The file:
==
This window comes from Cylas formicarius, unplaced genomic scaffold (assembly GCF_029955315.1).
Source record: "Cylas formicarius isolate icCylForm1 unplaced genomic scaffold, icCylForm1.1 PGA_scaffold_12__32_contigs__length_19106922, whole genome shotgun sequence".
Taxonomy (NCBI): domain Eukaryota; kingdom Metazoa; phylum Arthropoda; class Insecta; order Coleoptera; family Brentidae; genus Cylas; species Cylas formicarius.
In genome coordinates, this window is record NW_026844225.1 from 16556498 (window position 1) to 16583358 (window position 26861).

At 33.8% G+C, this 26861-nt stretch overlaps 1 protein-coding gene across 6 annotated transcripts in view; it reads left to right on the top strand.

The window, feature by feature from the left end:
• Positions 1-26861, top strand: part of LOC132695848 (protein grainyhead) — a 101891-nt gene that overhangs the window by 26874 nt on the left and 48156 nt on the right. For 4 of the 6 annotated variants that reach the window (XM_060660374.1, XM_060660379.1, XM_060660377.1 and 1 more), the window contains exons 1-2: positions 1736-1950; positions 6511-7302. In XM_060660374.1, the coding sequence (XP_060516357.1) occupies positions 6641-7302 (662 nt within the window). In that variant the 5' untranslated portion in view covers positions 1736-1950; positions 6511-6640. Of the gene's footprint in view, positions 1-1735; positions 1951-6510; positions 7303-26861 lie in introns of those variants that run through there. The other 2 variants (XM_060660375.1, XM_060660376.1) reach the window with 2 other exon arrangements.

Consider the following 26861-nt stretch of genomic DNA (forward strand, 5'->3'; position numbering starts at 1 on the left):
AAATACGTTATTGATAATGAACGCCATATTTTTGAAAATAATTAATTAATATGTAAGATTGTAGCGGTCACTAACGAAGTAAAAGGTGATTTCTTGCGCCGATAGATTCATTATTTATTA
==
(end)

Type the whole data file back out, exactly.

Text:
This window comes from Cylas formicarius, unplaced genomic scaffold (assembly GCF_029955315.1).
Source record: "Cylas formicarius isolate icCylForm1 unplaced genomic scaffold, icCylForm1.1 PGA_scaffold_12__32_contigs__length_19106922, whole genome shotgun sequence".
Taxonomy (NCBI): domain Eukaryota; kingdom Metazoa; phylum Arthropoda; class Insecta; order Coleoptera; family Brentidae; genus Cylas; species Cylas formicarius.
In genome coordinates, this window is record NW_026844225.1 from 16556498 (window position 1) to 16583358 (window position 26861).

At 33.8% G+C, this 26861-nt stretch overlaps 1 protein-coding gene across 6 annotated transcripts in view; it reads left to right on the top strand.

The window, feature by feature from the left end:
• Positions 1-26861, top strand: part of LOC132695848 (protein grainyhead) — a 101891-nt gene that overhangs the window by 26874 nt on the left and 48156 nt on the right. For 4 of the 6 annotated variants that reach the window (XM_060660374.1, XM_060660379.1, XM_060660377.1 and 1 more), the window contains exons 1-2: positions 1736-1950; positions 6511-7302. In XM_060660374.1, the coding sequence (XP_060516357.1) occupies positions 6641-7302 (662 nt within the window). In that variant the 5' untranslated portion in view covers positions 1736-1950; positions 6511-6640. Of the gene's footprint in view, positions 1-1735; positions 1951-6510; positions 7303-26861 lie in introns of those variants that run through there. The other 2 variants (XM_060660375.1, XM_060660376.1) reach the window with 2 other exon arrangements.

Consider the following 26861-nt stretch of genomic DNA (forward strand, 5'->3'; position numbering starts at 1 on the left):
AAATACGTTATTGATAATGAACGCCATATTTTTGAAAATAATTAATTAATATGTAAGATTGTAGCGGTCACTAACGAAGTAAAAGGTGATTTCTTGCGCCGATAGATTCATTATTTATTA